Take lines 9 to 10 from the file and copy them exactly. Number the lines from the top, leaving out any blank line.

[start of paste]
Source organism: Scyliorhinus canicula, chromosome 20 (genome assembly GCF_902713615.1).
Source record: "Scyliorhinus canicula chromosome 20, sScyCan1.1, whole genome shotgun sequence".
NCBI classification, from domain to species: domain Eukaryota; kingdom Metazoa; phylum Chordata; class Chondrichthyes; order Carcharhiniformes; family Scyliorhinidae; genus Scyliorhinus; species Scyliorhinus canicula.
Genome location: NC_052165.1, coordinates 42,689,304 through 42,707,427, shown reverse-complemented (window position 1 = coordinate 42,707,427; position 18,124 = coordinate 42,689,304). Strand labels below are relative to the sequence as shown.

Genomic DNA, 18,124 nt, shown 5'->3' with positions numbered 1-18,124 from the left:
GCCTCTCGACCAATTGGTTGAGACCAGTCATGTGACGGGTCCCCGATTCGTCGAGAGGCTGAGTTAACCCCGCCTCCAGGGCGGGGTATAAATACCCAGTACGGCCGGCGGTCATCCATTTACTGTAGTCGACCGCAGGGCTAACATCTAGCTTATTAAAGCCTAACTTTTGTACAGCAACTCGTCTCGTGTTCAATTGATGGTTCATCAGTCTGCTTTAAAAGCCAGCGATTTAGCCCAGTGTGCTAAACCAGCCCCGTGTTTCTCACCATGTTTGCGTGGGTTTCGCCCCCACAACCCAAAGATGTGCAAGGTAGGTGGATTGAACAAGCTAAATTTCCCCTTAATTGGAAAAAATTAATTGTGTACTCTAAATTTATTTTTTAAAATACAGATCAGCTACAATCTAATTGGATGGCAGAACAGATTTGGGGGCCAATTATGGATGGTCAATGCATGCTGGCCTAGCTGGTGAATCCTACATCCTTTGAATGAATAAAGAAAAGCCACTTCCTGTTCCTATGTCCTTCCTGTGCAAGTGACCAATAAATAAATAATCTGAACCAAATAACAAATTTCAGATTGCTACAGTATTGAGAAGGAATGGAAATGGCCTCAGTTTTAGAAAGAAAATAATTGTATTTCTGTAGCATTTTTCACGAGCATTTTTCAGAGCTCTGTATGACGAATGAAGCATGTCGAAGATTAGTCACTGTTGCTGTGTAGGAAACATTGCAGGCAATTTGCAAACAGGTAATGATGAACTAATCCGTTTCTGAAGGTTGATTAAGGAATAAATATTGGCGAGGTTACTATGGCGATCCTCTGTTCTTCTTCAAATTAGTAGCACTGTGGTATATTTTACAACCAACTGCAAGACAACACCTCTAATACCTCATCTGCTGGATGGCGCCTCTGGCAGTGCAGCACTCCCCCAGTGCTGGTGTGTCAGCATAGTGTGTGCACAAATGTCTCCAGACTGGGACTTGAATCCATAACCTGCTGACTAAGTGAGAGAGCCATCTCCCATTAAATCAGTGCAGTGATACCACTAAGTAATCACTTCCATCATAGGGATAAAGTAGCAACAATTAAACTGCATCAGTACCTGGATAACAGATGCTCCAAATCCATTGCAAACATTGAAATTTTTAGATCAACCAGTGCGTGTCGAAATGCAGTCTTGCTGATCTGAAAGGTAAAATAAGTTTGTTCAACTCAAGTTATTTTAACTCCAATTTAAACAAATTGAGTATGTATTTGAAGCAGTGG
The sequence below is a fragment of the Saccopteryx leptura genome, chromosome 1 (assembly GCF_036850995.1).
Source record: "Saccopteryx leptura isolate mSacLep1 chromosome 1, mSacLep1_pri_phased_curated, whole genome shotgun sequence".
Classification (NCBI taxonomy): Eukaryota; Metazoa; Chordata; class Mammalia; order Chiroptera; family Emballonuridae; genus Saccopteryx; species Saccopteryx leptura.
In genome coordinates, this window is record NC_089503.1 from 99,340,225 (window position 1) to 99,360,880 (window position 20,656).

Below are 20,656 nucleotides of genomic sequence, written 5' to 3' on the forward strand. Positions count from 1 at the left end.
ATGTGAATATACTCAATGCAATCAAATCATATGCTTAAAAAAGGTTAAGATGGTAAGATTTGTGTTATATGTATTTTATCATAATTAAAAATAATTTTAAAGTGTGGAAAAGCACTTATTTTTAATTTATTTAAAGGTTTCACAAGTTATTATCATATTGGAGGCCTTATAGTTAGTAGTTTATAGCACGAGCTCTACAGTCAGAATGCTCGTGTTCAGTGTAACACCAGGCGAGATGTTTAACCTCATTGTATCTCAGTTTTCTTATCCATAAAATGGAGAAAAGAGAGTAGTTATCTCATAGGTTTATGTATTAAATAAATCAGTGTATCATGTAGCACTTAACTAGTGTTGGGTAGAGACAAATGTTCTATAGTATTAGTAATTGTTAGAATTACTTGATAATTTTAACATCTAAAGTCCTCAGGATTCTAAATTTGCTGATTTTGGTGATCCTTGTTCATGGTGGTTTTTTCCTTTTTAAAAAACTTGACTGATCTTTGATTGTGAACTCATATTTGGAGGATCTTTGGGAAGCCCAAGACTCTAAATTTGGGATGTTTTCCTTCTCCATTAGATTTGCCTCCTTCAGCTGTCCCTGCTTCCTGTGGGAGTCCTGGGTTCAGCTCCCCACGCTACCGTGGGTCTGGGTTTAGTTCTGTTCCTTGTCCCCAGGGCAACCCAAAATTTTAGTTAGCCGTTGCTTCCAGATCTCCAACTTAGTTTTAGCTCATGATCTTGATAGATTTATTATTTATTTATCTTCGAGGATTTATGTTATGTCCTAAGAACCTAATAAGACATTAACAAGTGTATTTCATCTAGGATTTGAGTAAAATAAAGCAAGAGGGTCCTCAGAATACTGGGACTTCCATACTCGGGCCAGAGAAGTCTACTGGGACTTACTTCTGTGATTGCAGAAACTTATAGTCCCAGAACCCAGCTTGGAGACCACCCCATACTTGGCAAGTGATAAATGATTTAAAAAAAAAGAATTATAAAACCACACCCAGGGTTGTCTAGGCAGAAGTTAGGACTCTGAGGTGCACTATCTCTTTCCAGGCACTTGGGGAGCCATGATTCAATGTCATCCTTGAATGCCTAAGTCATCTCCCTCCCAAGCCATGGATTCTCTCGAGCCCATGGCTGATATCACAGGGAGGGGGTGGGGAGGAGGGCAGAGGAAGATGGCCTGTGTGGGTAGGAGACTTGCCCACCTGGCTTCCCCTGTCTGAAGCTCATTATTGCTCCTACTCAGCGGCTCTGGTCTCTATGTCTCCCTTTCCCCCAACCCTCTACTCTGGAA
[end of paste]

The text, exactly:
Classification (NCBI taxonomy): Eukaryota; Metazoa; Chordata; class Mammalia; order Chiroptera; family Emballonuridae; genus Saccopteryx; species Saccopteryx leptura.
In genome coordinates, this window is record NC_089503.1 from 99,340,225 (window position 1) to 99,360,880 (window position 20,656).